by Matt Weik
We all heard that Red Bull can give you wings, but now a drug problem as well? To be completely honest, according to new research, so could Monster Energy and all the other highly caffeinated beverages out on the market. While I find all of this quite comical, it’s what the research is showing. So, I guess this means down the road I’m going to have substance abuse issues since I love energy drinks? I have a feeling I’m going to screw up their research and statistics.
You have an ED problem
No, you don’t have an erectile dysfunction problem, you have an energy drink problem from what researchers are saying. And if you don’t fix this issue, you could be headed down the path to more serious stimulants (in the form of drugs) or alcohol. If you’re like me, you’re laughing at the thought of going down the rabbit hole and turning your love for energy drinks into something more serious.
Yet, researchers are claiming that continuous and sustained used of energy drinks can increase the likelihood that you’ll use cocaine, prescription stimulants, and alcohol. Heck, maybe you’ll use them all at the very same time? That’s a joke. But, in all seriousness, this is completely blowing my mind that they think there is a correlation between energy drinks and illegal drug use. There’s no denying that the energy drink category has exploded over the years. Sales continue to skyrocket without an end in sight. More and more people are becoming “addicted” in a sense to caffeine. Without their morning cup of coffee or energy drink, their mood might be altered or they might get headaches. It appears the main concern of this study is on the overall quantity of caffeine that an individual is taking in during the day or at one time.
My mind is blown how you can put energy drinks and energy shots in the same category as cocaine. Yet researchers are saying, “This study provides evidence of a specific contribution of energy drink consumption to subsequent substance use. Because of the longitudinal design of this study, and the fact that we were able to take into account other factors that would be related to risk for substance use.”
How did they come to these findings?
Researchers pulled around 1,100 freshmen from colleges who averaged out to be around 18 years of age. They were able to engage these students in regular surveys when they were between 21-25 to see how their behaviors changed over time. While the prevalence of energy drink use dropped in the group, there was an increase in drug/cocaine use as well as alcohol.
One of the researchers mentioned, “These findings suggest that energy drink consumption might be a novel catalyst for alcohol abuse and certain types of subsequent substance use—namely prescription stimulants and cocaine use. Because other caffeine consumption was included in the model, it is intriguing that the relationship with substance use outcomes appears to be specific to energy drink consumption and not to the other forms of caffeine.”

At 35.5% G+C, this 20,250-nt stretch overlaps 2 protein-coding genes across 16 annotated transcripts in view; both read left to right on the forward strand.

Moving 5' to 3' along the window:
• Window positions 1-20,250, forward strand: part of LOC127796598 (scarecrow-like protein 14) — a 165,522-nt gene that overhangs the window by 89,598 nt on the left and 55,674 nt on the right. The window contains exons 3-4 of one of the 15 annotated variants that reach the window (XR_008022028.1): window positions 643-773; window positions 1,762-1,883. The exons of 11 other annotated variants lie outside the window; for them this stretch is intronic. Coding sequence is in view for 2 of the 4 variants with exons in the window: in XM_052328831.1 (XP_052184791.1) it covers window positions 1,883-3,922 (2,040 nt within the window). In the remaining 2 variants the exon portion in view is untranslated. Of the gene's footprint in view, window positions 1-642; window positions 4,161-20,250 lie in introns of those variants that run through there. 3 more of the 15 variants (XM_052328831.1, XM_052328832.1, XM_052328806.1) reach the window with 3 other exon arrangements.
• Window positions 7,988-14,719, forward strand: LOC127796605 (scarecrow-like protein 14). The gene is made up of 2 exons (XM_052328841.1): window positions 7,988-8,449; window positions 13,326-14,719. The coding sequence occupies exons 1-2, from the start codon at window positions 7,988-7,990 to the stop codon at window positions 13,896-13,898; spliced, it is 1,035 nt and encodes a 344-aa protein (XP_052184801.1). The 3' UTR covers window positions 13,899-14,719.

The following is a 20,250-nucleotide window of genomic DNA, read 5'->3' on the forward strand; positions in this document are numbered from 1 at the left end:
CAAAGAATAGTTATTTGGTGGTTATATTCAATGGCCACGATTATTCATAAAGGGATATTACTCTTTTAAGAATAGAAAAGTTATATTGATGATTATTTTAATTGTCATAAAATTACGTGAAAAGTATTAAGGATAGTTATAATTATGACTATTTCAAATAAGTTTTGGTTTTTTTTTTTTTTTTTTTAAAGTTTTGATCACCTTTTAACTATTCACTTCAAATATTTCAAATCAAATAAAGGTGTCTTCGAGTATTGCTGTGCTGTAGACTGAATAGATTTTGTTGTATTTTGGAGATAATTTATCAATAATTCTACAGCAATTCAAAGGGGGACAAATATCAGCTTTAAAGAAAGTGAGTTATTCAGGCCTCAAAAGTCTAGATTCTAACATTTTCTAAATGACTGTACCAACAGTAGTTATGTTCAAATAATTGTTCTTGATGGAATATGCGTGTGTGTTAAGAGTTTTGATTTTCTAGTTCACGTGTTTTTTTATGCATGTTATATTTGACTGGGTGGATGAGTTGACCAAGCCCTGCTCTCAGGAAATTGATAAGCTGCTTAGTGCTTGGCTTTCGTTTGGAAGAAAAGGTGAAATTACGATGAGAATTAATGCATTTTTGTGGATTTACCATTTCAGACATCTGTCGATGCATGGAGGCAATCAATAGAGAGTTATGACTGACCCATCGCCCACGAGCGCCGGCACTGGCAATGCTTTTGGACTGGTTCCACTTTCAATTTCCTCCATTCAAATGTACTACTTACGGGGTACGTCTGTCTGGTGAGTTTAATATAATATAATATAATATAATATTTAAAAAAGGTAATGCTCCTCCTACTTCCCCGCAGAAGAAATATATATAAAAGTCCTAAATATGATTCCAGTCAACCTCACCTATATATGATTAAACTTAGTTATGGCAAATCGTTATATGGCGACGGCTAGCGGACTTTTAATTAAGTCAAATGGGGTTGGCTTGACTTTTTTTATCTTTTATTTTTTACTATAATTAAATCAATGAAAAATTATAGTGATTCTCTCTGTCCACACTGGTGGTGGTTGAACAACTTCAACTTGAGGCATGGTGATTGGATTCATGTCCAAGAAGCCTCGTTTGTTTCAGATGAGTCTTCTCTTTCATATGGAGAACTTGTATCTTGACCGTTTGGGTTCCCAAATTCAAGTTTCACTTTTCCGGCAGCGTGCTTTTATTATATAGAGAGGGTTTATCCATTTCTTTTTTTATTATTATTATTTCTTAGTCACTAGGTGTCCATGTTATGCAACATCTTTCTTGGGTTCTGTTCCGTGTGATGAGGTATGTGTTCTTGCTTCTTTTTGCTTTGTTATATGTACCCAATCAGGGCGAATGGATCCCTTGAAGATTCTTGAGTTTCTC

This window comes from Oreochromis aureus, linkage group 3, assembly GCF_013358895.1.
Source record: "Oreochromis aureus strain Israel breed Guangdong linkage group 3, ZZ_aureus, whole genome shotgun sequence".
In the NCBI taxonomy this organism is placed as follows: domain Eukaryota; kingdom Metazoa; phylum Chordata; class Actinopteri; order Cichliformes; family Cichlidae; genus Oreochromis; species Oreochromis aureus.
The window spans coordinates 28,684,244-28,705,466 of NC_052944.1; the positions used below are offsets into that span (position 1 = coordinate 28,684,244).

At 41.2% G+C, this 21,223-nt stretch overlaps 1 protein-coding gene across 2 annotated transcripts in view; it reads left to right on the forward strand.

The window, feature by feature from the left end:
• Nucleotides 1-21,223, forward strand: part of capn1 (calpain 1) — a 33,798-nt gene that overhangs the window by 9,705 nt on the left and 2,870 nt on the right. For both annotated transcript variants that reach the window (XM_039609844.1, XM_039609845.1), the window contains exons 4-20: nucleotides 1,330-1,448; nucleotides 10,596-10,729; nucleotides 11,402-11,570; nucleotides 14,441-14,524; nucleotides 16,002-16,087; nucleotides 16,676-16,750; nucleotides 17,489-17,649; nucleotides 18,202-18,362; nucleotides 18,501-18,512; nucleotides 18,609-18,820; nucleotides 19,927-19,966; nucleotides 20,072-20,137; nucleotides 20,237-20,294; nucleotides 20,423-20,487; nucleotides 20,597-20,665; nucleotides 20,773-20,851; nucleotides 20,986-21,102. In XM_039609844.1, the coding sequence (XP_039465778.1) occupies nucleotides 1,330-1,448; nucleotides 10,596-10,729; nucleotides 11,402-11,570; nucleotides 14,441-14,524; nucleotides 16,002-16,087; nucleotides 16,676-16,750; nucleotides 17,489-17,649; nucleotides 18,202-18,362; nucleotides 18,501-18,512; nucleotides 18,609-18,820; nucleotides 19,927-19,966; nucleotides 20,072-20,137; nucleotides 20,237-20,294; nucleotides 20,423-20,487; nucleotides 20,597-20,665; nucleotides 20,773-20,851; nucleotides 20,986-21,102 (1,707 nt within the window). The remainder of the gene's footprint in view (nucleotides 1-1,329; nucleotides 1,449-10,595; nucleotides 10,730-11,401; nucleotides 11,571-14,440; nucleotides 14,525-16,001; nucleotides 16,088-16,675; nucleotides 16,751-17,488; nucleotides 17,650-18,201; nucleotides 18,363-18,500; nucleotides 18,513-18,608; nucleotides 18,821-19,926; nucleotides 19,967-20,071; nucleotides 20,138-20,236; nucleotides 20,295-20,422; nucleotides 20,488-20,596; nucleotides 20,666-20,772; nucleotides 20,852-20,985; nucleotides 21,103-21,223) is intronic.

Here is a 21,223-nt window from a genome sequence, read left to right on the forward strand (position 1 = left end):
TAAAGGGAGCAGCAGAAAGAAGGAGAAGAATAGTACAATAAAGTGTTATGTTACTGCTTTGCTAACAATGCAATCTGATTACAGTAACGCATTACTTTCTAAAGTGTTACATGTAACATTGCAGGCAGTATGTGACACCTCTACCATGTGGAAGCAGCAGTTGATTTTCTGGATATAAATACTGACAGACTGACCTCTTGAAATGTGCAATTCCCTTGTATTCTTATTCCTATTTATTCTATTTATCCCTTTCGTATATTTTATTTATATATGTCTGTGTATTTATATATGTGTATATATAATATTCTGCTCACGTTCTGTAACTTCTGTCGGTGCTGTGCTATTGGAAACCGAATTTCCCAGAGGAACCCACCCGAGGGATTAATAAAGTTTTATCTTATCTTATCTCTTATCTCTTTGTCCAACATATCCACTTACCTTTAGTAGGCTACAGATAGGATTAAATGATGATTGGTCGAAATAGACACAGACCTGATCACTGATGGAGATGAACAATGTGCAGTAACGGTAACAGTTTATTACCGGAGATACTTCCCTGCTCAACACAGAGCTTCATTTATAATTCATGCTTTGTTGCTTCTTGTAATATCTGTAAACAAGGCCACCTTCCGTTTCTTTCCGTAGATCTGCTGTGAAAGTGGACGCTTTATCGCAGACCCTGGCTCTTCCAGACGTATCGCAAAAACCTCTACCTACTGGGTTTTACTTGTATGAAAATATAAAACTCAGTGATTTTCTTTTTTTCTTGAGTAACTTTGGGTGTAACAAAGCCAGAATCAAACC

A researcher from the study has asked the US Food and Drug Administration (FDA) to step in and regulate energy drinks, but at the current time they do not appear to be acting on their request. When the researchers were referencing the use of energy drinks with today’s youth, they said, “We just don’t want to give them [energy drink manufacturers] this additional thing so they can earn a lot of money on a health claim that we think is not suited for young kids.”
For starters, parents shouldn’t allow their “young” children to consume energy drinks—period. So that would be a great place to start. Yet, the study wasn’t looking at young kids, but rather “adults” who were going to college. I’m not dumb or naïve to know what takes place when teens go away from home and head to college. There are going to be opportunities that present themselves that weren’t there when they were living under mommy and daddy’s roof. The all-night parties, the drinking, smoking, and recreational drug use that COULD potentially stem into something larger.
I’m just at a loss as to how I should give this study any merit. You’re looking at a time-frame where young adults are going to experiment while away from home. And they are following up with these individuals after the age of 21 when they can legally drink anyways. It just seems like the researchers are pushing the envelope trying to make a correlation between energy drinks and drug use. You’re taking the obvious and demonizing energy drinks. It’s like shooting fish in a barrel. No kidding you’re getting the results you thought you’d see.
While I respect the research done, I’m calling BS. I’d like to see more research completed on this topic. If you want to look at young adults and compare them later in life, that’s fine. But, don’t do it within the timeframe that they could still be in college. Look at them at the age of 30 or around there. Are the same individuals shown to have substance abuse problems or once they graduated and got out in the real world? Did their behaviors change once they aren’t around parties every night?
There are so many factors that can come into play with this research that I’m not sold on the findings. Maybe if more research comes out in support I’ll change my tune. Until then (or I have a substance abuse problem from drinking energy drinks), I’ll keep drinking my sugar-free Red Bull or Monster Energy Zero energy drinks. Cheers!
1.) Arria, Amelia M, et al. “Trajectories of Energy Drink Consumption and Subsequent Drug Use during Young Adulthood.” Drug and Alcohol Dependence, June 2017.
2.) Chu, Will. “Red Bull May Give You Wings (and Possibly a Drug and Alcohol Problem).” FoodNavigator.com, 10 Aug. 2017.